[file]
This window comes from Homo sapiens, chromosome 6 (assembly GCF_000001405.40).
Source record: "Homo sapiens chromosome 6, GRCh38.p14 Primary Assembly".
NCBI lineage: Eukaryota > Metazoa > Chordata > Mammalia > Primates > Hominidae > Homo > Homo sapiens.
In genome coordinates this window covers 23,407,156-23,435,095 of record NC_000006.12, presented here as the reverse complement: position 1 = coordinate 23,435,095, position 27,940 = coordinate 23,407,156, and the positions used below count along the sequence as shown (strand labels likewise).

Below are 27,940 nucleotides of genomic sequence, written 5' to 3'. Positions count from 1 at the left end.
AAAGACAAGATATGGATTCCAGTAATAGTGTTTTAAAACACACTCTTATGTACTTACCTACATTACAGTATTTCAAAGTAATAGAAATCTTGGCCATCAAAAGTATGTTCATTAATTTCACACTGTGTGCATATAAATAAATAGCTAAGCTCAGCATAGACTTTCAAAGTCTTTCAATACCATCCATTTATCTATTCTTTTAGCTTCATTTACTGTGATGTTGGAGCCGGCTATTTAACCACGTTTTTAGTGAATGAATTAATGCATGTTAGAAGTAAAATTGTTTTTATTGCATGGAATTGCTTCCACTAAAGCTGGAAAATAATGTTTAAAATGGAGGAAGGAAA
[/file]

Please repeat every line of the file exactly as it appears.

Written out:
This window comes from Homo sapiens, chromosome 6 (assembly GCF_000001405.40).
Source record: "Homo sapiens chromosome 6, GRCh38.p14 Primary Assembly".
NCBI lineage: Eukaryota > Metazoa > Chordata > Mammalia > Primates > Hominidae > Homo > Homo sapiens.
In genome coordinates this window covers 23,407,156-23,435,095 of record NC_000006.12, presented here as the reverse complement: position 1 = coordinate 23,435,095, position 27,940 = coordinate 23,407,156, and the positions used below count along the sequence as shown (strand labels likewise).

Below are 27,940 nucleotides of genomic sequence, written 5' to 3'. Positions count from 1 at the left end.
AAAGACAAGATATGGATTCCAGTAATAGTGTTTTAAAACACACTCTTATGTACTTACCTACATTACAGTATTTCAAAGTAATAGAAATCTTGGCCATCAAAAGTATGTTCATTAATTTCACACTGTGTGCATATAAATAAATAGCTAAGCTCAGCATAGACTTTCAAAGTCTTTCAATACCATCCATTTATCTATTCTTTTAGCTTCATTTACTGTGATGTTGGAGCCGGCTATTTAACCACGTTTTTAGTGAATGAATTAATGCATGTTAGAAGTAAAATTGTTTTTATTGCATGGAATTGCTTCCACTAAAGCTGGAAAATAATGTTTAAAATGGAGGAAGGAAA